Whole cell evaluation and the enzymatic kinetic study of urease from ureolytic bacteria affected by potentially toxic elements

Weila Li, Ayelet Fishman, Varenyam Achal*

*Corresponding author for this work

Research output: Contribution to journalArticlepeer-review

Abstract

Microbially induced carbonate precipitation (MICP) is a biomineralization process that has various applications in environmental pollution remediation and restoration of a range of building materials. In this study, a ureolytic bacterium, Lysinibacillus sp. GY3, isolated from an E-waste site, was found as a promising catalyst for remediation of heavy metals via the MICP process. This bacterial isolate produced significant amounts of urease and showed a great persistence in immobilization of potentially toxic elements. A reference ureolytic strain, Bacillus megaterium VS1, was selected in order to compare the efficiency of Lysinibacillus sp. GY3. Study on urease localization indicated 80% more urease activity secreted extracellularly as for Lysinibacillus sp. GY3 compared to B. megaterium VS1. From the investigation on effects of metals on both intra- and extra-cellular urease, it was clear that Lysinibacillus sp. GY3 produced the most stable urease under conditions of metal pressure, especially retaining more than 70% activity in the presence of 1 g/L Pb2+ and Zn2+. These results suggest that this isolated microorganism could be promisingly introduced in the MICP process to stabilize complex heavy metal pollutions, with reference to the regulating ability under harsh conditions to stabilize urease activity. This species is so important both for its biological features and environmental impacts. In addition, the present study will bring new insight in the field of metal remediation coupled with enzyme engineered biotechnology.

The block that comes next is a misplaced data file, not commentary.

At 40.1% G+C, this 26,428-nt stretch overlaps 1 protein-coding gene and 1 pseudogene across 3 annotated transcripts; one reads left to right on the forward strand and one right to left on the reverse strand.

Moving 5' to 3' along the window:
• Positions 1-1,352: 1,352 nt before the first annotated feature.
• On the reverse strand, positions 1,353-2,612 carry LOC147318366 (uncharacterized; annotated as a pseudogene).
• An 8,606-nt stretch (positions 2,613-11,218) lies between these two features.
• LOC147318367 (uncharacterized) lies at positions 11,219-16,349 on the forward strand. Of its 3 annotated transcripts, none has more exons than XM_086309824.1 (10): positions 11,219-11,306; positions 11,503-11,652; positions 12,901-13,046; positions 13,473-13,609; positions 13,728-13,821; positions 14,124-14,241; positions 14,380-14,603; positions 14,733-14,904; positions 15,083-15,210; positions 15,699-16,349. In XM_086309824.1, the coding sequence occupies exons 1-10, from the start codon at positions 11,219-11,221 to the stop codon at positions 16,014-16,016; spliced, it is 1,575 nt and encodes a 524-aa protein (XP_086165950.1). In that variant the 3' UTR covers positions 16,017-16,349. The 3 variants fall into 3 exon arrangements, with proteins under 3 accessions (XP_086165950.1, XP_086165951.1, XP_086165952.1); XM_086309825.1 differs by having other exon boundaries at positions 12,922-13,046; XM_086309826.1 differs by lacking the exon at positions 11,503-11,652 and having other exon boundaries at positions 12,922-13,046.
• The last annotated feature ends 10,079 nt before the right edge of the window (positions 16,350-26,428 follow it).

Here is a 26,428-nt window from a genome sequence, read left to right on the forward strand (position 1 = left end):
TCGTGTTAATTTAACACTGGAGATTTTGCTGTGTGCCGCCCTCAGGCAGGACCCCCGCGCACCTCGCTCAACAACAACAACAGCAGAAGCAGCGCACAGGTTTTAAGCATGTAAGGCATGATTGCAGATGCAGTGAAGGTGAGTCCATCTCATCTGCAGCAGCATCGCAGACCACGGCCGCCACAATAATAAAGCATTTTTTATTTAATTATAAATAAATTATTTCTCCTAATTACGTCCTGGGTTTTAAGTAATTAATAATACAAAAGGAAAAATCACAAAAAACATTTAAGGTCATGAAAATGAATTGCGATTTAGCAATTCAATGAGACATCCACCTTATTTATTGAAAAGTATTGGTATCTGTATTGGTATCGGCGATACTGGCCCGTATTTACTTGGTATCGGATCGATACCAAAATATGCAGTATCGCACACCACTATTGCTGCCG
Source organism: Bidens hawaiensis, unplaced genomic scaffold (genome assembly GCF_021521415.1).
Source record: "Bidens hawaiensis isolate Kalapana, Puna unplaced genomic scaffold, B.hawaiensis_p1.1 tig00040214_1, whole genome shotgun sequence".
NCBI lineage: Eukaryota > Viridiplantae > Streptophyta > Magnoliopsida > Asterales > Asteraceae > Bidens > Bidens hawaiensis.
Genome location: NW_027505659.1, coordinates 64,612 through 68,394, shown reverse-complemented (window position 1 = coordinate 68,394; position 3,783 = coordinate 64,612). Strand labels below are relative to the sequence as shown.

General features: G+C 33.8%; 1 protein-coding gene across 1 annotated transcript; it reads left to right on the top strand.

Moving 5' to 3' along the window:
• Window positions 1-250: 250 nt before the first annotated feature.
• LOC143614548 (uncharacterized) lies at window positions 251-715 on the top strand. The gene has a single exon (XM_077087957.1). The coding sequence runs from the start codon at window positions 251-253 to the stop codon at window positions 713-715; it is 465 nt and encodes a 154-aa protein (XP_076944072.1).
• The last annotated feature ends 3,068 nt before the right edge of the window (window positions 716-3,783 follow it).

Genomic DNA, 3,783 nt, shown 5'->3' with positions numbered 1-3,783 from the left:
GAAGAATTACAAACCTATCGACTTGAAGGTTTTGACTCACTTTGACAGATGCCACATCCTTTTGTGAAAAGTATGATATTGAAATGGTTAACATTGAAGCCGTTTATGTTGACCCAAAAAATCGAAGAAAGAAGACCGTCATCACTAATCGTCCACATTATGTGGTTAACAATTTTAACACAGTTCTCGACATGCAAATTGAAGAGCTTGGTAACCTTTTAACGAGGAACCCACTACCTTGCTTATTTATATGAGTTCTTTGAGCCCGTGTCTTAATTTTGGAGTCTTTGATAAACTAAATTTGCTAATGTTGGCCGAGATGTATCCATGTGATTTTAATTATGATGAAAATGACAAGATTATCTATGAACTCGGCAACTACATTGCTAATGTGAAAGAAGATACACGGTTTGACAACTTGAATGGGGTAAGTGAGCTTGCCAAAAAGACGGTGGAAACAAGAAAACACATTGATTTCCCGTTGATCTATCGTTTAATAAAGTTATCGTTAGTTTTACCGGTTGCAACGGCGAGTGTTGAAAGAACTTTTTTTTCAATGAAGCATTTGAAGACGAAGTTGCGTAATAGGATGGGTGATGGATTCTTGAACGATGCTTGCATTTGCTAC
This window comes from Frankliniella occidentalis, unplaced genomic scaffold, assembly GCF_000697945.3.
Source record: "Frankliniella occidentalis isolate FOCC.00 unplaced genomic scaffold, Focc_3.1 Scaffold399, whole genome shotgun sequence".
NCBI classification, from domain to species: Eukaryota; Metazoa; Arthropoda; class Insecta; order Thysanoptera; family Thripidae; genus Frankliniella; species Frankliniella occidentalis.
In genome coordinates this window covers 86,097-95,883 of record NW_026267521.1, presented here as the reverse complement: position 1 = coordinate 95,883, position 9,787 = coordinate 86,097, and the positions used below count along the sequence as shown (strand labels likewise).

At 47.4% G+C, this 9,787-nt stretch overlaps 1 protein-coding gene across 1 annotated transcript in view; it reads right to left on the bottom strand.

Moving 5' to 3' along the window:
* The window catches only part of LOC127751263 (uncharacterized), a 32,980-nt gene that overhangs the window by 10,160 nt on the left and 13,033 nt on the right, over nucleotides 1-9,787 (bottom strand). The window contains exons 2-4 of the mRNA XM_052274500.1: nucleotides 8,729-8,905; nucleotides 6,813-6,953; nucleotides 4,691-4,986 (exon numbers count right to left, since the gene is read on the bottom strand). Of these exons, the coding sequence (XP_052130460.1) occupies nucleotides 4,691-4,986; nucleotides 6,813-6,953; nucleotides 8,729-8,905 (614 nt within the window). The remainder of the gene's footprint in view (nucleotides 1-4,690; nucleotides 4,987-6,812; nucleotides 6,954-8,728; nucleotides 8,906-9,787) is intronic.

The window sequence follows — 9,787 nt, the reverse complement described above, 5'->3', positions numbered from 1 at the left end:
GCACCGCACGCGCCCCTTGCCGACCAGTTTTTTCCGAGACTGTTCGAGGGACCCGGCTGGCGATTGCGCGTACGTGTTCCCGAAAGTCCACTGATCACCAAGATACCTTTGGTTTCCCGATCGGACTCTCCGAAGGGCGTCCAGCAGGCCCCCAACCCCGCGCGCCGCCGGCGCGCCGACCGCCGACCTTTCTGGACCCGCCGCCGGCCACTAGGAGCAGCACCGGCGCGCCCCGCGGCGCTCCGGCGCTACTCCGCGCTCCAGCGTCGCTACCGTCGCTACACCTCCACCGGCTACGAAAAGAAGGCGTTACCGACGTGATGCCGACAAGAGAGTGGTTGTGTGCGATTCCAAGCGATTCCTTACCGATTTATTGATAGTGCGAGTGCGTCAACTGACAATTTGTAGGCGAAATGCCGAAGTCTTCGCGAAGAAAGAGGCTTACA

Original languageEnglish
JournalMicrobiological Research
DOIs
StateE-pub ahead of print - 21 Sep 2022

Keywords

  • Ureolytic bacteria
  • Urease
  • Toxic elements
  • Whole cell biocatalysis
  • Protein structure

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